Information forPATIENTS

General information
for patients

BEAt-DKD (“Biomarker Enterprise to Attack Diabetic Kidney Disease”) is a unique collaboration between public and private sectors, with the aim to improve prevention and management of DKD, the most common form of chronic kidney disease. Presently, there are no means to effectively prevent or cure DKD, which has reached epidemic dimensions and is the leading cause of end-stage renal disease (ESRD)End-stage renal disease (ESRD):
Kidney failure treated
by dialysis or a kidney transplant
and kidney failureKidney failure:
Kidney damage that is so advanced that less than 15% of your kidney works normally
. It is a debilitating disease, with patients facing mortalities exceeding most cancers while being underserved by inefficient and unsuccessful drug development. DKD remains a large unmet medical need.

BEAt-DKD is a 5-year project jointly funded by the European Union's Innovative Medicines Initiative (IMI), member companies from the European Federation of Pharmaceutical Industries and Associations (EFPIA), the Juvenile Diabetes Research Foundation (JDRF) and the Swiss state. It has gathered leading experts from 22 academic institutions and hospitals, 7 EFPIA pharmaceutical companies, 1 biotech company and a patient organization, with the goal to identify mechanisms and pathways underlying initiation, progression and heterogeneity of DKD that can be targets for new treatments, as well as to identify and validate biomarkers of disease progression and treatment responses.

Main focus in the BEAt-DKD project is the discovery and implementation of different kinds of biomarkers. A biomarker can be a substance measured in blood or urine, or something detectable in an image, which can give us important information about the underlying mechanisms in DKD and which can e.g. predict the risk of developing DKD or how a patient will respond to a given treatment. A biomarker should be relatively easy to measure in order to be used in clinical practice.

We expect to:


significantly advance understanding of the heterogeneity of DKD and the processes that underlie the disease, by integrating knowledge and techniques from different medical disciplines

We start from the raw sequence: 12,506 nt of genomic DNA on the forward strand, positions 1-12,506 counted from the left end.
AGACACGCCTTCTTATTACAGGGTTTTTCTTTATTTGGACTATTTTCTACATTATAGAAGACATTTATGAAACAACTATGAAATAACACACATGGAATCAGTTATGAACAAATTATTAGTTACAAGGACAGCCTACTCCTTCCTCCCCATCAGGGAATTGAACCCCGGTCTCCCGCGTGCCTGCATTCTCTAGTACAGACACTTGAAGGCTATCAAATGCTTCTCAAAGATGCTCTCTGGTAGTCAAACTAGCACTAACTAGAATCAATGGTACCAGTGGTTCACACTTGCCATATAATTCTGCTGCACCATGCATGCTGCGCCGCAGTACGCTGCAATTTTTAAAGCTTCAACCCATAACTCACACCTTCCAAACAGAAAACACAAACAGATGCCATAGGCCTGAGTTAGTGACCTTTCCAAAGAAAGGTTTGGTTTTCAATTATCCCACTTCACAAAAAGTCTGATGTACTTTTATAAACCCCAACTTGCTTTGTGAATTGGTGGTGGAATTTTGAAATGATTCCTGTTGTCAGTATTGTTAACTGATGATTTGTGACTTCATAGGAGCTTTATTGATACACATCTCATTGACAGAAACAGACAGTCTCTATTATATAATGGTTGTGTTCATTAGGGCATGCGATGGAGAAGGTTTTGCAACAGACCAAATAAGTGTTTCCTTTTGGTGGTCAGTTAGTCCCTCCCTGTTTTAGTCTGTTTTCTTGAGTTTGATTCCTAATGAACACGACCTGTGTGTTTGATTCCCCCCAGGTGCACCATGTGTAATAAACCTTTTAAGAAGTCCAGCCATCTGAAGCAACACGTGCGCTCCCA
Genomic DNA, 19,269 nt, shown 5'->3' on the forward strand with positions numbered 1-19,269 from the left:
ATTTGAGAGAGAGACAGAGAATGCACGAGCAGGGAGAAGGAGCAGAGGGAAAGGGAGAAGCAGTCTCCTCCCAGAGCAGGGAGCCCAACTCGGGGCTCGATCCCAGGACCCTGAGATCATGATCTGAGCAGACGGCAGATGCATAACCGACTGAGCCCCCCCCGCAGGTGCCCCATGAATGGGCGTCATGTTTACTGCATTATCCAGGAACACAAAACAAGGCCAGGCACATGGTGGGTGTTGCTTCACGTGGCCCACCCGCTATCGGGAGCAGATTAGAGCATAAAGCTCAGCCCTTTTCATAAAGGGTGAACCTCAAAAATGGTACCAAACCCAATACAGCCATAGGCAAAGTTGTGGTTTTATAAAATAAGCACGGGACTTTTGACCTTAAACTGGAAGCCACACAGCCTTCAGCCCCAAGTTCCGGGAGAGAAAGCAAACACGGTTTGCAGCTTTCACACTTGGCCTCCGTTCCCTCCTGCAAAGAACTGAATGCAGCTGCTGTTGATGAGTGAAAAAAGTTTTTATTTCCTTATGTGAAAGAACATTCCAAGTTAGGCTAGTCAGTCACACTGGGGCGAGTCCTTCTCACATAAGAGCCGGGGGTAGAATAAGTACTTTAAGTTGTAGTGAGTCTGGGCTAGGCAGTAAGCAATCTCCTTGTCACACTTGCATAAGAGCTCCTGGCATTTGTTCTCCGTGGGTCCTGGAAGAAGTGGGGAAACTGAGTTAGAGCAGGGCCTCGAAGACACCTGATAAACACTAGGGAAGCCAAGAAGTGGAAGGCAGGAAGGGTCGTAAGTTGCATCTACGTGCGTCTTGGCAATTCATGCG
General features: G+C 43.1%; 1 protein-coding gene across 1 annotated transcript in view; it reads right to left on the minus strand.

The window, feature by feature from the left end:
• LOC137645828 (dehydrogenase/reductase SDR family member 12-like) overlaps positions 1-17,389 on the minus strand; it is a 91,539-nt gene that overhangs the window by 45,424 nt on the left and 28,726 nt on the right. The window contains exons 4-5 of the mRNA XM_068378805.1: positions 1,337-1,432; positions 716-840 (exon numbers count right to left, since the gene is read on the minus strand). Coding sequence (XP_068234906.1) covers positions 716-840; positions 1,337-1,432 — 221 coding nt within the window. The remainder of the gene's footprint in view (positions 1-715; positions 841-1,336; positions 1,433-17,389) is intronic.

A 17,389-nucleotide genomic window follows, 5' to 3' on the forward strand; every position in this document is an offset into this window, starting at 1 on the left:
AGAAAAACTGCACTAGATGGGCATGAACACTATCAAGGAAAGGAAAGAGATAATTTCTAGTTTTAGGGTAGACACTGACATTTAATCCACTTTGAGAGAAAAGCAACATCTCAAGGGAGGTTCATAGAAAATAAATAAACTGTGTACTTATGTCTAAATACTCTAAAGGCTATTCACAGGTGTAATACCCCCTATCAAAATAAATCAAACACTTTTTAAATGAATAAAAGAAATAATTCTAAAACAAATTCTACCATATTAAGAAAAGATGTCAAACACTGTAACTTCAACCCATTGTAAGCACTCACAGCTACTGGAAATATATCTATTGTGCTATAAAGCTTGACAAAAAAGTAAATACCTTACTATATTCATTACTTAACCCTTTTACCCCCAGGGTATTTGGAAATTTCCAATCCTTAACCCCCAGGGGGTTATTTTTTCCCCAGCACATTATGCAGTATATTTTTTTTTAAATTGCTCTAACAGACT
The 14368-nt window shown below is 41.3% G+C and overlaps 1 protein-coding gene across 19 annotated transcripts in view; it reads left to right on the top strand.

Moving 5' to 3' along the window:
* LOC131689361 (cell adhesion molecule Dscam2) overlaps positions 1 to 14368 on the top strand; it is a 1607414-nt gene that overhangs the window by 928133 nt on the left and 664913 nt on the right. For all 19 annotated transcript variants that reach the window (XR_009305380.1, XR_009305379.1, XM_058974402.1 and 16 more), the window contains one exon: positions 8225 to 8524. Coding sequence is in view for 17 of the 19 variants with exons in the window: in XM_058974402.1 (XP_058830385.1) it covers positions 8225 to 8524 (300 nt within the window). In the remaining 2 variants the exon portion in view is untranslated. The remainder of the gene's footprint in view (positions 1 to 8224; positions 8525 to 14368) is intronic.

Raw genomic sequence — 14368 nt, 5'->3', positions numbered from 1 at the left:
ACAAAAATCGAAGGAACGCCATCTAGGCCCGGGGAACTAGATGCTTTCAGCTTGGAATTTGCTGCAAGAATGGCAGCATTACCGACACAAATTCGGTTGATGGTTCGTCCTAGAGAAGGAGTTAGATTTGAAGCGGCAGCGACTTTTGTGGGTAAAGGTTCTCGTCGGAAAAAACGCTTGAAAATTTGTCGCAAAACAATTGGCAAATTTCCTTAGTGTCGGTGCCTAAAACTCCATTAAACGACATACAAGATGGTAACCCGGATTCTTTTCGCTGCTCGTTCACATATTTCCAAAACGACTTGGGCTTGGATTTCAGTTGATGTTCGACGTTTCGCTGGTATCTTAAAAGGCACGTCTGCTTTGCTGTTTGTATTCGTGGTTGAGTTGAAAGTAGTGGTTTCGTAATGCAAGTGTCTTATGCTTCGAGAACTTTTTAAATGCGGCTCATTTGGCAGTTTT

optimally explore existing and new information by using state-of-the-art techniques, to better understand how to translate data from animal and cell models into knowledge relevant for the disease in humans


by building on the broad experience within BEAt-DKD and involving expert advice from regulatory agencies and other stakeholders, facilitate the development of standardized sets of biomarkers with both prognosticPrognostic:
Indicating the likelihood of patient outcome, regardless of a specific treatment.
and predictive Predictive:
Indicating the likelihood of benefitting from a specific treatment.
capacity to serve as criteria for decision on the use of future clinical trial protocols for evaluating novel therapies for DKD


contribute to a better stratification of diabetes patients, which will allow a division of patients into subgroups with specific characteristics


improve conditions for development of new therapies for DKD, with a better patient stratification and the new biomarkers leading to a reduction in numbers of patients needed to be included in clinical trials, thus more rapidly providing evidence for a new treatment, which in turn will allow a faster submission for regulatory approval


take first steps towards precision medicine in DKD: treatment tailored to the individual needs of the patient

The iBEAt study, led by Work Package 4 (WP 4 – Development, identification, and validation of prognostic and predictive imaging biomarkers), is a patient-based study examining whether imaging of the kidneys by MRI or ultrasound provide insight, above standard clinical measures from blood and urine, into how diabetic kidney disease develops and why/how it varies between individuals with diabetes. For example, can the imaging biomarkers identify individuals at higher risk of diabetic kidney disease?

The iBEAt study has recruited over 500 participants with type 2 diabetes, and a smaller group of individuals with type 1 diabetes, with either no or early signs of kidney changes from 6 different study centers across the UK, Italy, Finland, and France. At the start of the study, each participant undergoes MRI and ultrasound imaging of their kidneys as well as a medical examination, standard clinical measurements (e.g. blood pressure) and collection of iBEAt blood and urine samples. The medical examination, standard clinical measurements and collection of blood and urines samples are repeated every year for 3 years. Some of the collected blood and urine is sent to the local hospital laboratories for standard clinical tests, whilst the rest of the samples are stored for later more specialized measurements, including measurements at the central laboratory in Sweden.

In the videos below, the journey of the biofluid tubes used for the samples is described. You can follow the tubes from the central site in Sweden, out to the various centers for sample collection, to the technicians for processing, and back to Sweden for analyses. You will be able to see everything from how the sample tubes are labelled to ensure anonymity for participants to detailed descriptions of how the technicians process the samples.

No subtitles
With English subtitles
With Italian subtitles

In the PowerPoint presentation below, you can learn more about what the iBEAT study entails and what the different centers do.

View presentaton